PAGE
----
I throw myself into the tub.
I attempt to pull the lever with my foot. Success.
The warmth encompasses feet first. Soon it will spread. Soon my hips, belly, breasts will share in the pleasure. My knees and shoulders will not. I remember how I hardly fit in a tub and shove the sour tangibility of the notion away.
I am small, like my worries. Soon mom will be in to shut off my personal waterfall. Soon dad will lift my slippery body into a towel (I’ll squirm but never slip). Soon it will be time for lullabies and kisses.
But it is not evening, I am not small.
The tap runs as urgently as I did from his bed.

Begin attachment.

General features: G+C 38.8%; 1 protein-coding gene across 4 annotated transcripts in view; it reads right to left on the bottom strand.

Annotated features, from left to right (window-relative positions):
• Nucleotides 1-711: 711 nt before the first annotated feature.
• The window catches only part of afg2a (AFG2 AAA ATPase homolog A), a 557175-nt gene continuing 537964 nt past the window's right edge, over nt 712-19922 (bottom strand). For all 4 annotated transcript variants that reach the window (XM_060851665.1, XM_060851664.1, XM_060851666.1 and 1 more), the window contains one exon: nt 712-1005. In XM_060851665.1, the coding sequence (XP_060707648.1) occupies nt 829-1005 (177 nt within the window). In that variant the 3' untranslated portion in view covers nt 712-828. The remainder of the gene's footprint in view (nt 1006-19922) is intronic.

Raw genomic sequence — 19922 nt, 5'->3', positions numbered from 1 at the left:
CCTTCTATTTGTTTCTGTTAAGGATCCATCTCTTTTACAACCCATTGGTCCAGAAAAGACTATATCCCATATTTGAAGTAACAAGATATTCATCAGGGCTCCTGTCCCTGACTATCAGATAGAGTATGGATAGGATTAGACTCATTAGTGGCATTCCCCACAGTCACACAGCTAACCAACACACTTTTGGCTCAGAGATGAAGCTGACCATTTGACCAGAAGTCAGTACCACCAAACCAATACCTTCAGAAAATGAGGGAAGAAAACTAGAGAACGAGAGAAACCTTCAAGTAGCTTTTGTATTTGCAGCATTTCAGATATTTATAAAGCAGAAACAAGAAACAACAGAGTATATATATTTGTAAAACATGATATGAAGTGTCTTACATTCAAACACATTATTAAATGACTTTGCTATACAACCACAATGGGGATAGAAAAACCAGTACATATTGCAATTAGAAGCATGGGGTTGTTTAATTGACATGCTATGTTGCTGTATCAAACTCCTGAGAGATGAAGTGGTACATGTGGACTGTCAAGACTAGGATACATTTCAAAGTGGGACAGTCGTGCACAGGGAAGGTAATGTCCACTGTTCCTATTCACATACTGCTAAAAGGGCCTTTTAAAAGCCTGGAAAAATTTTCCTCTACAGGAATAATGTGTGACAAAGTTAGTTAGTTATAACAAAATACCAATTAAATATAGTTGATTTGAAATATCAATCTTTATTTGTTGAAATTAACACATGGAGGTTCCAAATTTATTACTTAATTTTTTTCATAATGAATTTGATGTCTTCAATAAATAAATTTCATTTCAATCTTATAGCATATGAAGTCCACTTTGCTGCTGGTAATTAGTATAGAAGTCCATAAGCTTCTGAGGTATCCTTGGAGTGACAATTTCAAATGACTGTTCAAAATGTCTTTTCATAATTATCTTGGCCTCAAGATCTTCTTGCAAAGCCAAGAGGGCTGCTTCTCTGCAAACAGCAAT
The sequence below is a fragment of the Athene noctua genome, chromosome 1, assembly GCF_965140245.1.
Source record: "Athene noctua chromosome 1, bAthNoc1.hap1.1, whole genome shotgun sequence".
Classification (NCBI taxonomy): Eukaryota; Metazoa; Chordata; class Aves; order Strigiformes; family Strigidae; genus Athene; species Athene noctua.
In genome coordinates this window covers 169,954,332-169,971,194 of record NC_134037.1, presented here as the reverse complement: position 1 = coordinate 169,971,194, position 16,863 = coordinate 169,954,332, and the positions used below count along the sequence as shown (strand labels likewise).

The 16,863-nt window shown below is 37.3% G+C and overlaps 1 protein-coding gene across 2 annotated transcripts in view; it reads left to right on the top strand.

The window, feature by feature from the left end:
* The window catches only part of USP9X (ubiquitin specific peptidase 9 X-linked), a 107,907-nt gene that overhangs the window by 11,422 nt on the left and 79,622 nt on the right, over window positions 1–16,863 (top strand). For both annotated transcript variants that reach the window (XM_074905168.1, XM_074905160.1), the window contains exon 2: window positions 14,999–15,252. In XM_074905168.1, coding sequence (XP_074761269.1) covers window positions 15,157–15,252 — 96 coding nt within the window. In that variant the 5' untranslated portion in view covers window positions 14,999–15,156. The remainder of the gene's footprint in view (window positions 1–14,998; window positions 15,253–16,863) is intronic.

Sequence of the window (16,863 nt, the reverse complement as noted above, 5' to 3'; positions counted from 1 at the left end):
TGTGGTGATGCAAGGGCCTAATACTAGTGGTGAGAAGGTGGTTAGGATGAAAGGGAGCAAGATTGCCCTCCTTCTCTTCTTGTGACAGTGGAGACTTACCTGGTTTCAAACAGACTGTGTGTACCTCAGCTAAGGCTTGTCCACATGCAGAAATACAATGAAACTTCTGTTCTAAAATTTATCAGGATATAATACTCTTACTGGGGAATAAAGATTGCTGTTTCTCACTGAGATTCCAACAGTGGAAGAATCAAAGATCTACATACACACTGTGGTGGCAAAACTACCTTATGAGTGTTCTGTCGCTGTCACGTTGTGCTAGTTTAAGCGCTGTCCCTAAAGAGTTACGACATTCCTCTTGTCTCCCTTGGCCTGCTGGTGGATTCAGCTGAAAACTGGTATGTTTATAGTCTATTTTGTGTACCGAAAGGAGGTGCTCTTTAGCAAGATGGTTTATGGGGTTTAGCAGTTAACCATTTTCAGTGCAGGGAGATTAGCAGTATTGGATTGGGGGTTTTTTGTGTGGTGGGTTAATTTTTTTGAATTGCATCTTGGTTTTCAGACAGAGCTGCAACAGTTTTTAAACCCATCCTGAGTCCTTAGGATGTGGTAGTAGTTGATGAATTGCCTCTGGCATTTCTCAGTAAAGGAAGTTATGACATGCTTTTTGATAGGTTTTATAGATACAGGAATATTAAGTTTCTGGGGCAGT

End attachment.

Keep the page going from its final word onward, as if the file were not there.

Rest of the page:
I turn it off with super strength toes
I was furious. Why didn’t I matter?
I am washing away shame and attempting to soak away the headache, as if the alcohol’s residual toxins are coated across my skin instead of within the folds of my brain, as if dehydration can be cured through osmosis. A couple Tylenol and many cups of water will cure the ache, but the shame?
I wanted to tell him that he is wrong, that I am not disgusting.
But here I am
w a n t i n g
o n l y
t o d i s s o l v e